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Buying an IBM Mainframe

I bought an IBM mainframe for personal use. I am doing this for learning and figuring out how it works. If you are curious about what goes into this process, I hope this post will interest you.

I am not the first one by far to do something like this. There are some people on the internet that I know have their own personal mainframes, and I have drawn inspiration from each and every one of them. You should follow them if you are interested in these things:
This post is about buying an IBM z114 mainframe (picture 1) but should translate well to any of the IBM mainframes from z9 to z14.

An IBM z114 mainframe
Picture 1: An IBM z114 mainframe in all its glory
Source: IBM


What to expect of the process

Buying a mainframe takes time. I never spent so much time on a purchase before. In fact - I purchased my first apartment with probably less planning and research. Compared to buying an apartment you have no guard rails. You are left to your own devices to ensure the state of whatever thing you are buying as it likely is sold as-is. Unless you are buying refurbished the seller will likely have no idea of how to verify the item and might even lack the equipment to power it on.

You might end up having to read up on what items are supposed to be in the frame of your mainframe and request heaps of pictures of parts in order to verify the exact configuration. That was the case for me, which ended up being loads of fun - but something I had not expected when starting the search.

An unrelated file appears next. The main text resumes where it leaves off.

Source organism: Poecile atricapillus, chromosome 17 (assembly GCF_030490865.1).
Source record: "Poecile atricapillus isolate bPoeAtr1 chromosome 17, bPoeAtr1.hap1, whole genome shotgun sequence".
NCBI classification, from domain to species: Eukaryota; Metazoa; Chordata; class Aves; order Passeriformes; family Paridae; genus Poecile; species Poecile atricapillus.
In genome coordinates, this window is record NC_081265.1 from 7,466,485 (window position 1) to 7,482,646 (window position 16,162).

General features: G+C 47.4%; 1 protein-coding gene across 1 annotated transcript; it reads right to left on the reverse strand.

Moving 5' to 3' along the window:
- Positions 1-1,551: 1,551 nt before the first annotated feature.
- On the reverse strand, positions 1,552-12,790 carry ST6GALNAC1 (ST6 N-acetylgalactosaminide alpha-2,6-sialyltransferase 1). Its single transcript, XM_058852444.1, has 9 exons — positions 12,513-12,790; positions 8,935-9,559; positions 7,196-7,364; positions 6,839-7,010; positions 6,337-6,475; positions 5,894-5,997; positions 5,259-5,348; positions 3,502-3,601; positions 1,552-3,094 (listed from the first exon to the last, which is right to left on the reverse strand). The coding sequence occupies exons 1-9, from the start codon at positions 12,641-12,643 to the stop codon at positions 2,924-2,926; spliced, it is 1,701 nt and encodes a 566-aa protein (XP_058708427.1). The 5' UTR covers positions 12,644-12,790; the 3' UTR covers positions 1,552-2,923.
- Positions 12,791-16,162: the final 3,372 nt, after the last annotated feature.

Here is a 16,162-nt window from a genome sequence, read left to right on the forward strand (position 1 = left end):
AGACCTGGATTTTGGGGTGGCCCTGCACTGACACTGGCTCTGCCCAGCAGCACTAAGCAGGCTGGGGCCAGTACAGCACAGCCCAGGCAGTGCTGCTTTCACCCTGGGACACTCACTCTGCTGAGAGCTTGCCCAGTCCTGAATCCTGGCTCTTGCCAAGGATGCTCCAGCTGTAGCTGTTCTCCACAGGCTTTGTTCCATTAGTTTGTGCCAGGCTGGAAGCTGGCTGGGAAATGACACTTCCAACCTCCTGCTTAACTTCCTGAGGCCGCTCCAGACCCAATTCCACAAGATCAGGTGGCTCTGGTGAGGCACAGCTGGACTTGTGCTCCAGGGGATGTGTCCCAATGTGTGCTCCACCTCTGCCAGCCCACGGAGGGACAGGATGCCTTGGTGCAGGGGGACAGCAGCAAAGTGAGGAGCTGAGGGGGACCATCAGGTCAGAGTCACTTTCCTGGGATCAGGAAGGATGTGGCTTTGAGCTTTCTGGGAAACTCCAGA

Important items to investigate

There are some crucial facts you will want to verify in order to ensure that 1) you are not buying a bricked mainframe 2) the mainframe will fit the purpose.

What model is it?

This should hopefully be pretty self-explanatory but you should verify the claimed model. My mainframe is 2818-M05 which is one CPC drawer, the M10 has two. Easy enough to spot in a picture. 

Are the Support Elements (SE) present? Are the credentials known?

The latest IBM mainframe (z14) comes with SEs that are 1U servers, but anything older has SEs that come as laptops fixed to the frame. The importance of these laptops cannot be understated. If you do not have these laptops with the original software on them the mainframe is bricked.

The important thing with the Support Elements is that they contain the license for running the mainframe. When a customer buys the mainframe from IBM they put a lot more hardware in the frame than the customer bought, generally called "Plan Ahead". The licenses installed in the SE ensures that the customer only has access to what they have paid for. This means no SE = no mainframe. This is also called LICCC (Licensed Internal Code Configuration Control).

Likewise, if you cannot login to the SE you cannot use the mainframe. IBM is rumored to have services to password reset the SE but I would not want to depend on that fact. On the other hand, anything can be hacked with local access to it so if you are up for a (bigger) challenge it should be possible and might even get you a discount on the mainframe. Luckily it seems common people are running with the default passwords so asking the seller to verify the login credentials of the ACSADMIN and SYSPROG user should be good enough.

Is there a Hardware Management Console (HMC) included?